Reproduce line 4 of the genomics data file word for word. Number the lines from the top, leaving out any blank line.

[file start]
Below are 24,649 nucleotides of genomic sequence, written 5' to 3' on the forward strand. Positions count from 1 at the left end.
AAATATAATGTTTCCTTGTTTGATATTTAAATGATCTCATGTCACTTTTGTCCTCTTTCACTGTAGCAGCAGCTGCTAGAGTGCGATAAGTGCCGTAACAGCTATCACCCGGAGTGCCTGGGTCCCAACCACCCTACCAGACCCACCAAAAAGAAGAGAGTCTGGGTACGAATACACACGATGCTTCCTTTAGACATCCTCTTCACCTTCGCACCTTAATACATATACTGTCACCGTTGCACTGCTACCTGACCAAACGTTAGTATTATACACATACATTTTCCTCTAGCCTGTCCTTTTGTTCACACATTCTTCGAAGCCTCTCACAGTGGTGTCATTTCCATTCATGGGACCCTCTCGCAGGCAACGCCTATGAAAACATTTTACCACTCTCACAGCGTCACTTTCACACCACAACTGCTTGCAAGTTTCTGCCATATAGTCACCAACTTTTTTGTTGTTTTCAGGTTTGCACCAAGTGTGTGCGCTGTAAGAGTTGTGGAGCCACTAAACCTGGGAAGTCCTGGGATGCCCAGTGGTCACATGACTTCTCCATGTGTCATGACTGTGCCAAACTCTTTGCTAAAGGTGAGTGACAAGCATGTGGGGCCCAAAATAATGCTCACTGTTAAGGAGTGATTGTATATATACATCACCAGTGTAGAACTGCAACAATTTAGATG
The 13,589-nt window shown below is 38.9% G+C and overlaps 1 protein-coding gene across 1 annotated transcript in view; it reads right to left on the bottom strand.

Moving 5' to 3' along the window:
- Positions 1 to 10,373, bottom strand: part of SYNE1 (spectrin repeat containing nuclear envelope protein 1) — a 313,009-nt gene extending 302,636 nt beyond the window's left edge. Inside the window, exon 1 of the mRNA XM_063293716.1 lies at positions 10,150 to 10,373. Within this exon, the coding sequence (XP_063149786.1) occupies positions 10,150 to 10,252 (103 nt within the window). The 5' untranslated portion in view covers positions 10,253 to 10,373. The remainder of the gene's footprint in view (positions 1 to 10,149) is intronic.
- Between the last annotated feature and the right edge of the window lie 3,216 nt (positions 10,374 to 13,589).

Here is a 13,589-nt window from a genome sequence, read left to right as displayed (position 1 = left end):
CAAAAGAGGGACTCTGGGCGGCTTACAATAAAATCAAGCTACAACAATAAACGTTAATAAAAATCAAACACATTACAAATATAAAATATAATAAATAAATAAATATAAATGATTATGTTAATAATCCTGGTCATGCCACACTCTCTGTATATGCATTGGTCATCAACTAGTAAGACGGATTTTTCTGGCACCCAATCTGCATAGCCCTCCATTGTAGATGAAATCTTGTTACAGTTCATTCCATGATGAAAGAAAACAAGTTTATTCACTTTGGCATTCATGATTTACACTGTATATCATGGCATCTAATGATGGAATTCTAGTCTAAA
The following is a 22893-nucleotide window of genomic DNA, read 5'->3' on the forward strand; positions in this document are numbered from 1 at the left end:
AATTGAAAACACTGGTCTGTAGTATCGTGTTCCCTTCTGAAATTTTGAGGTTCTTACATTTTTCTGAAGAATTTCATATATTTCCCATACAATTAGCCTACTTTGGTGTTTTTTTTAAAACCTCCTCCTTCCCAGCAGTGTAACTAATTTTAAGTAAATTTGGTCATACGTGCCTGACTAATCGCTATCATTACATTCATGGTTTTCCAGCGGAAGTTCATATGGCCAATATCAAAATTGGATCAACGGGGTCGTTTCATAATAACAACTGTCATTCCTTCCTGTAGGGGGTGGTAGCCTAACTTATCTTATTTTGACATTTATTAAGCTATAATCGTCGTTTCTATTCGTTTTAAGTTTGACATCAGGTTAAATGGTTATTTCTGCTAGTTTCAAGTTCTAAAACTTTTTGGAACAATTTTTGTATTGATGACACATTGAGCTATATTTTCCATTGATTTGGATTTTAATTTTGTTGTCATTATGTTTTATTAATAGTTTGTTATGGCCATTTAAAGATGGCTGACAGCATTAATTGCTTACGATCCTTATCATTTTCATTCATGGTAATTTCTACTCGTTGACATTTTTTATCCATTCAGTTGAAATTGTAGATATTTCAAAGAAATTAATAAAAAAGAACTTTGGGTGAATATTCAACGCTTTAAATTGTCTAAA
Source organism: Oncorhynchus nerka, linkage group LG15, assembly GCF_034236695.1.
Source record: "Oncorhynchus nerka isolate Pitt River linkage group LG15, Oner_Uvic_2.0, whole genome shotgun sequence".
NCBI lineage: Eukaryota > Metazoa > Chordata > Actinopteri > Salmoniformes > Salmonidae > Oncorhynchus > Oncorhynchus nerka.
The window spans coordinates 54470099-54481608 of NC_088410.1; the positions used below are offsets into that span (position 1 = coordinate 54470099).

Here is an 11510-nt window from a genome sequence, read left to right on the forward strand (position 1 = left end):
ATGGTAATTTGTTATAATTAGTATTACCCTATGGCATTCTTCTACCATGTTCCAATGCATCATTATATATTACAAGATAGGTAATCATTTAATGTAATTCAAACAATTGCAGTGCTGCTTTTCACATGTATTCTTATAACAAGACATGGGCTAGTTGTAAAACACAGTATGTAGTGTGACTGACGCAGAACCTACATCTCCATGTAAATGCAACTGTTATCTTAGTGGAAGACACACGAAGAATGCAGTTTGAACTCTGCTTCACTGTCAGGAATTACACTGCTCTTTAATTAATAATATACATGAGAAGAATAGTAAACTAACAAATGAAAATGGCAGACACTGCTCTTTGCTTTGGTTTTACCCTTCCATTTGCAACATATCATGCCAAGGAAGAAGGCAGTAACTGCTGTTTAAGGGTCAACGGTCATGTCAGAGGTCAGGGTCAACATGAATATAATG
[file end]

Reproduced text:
Moving 5' to 3' along the window: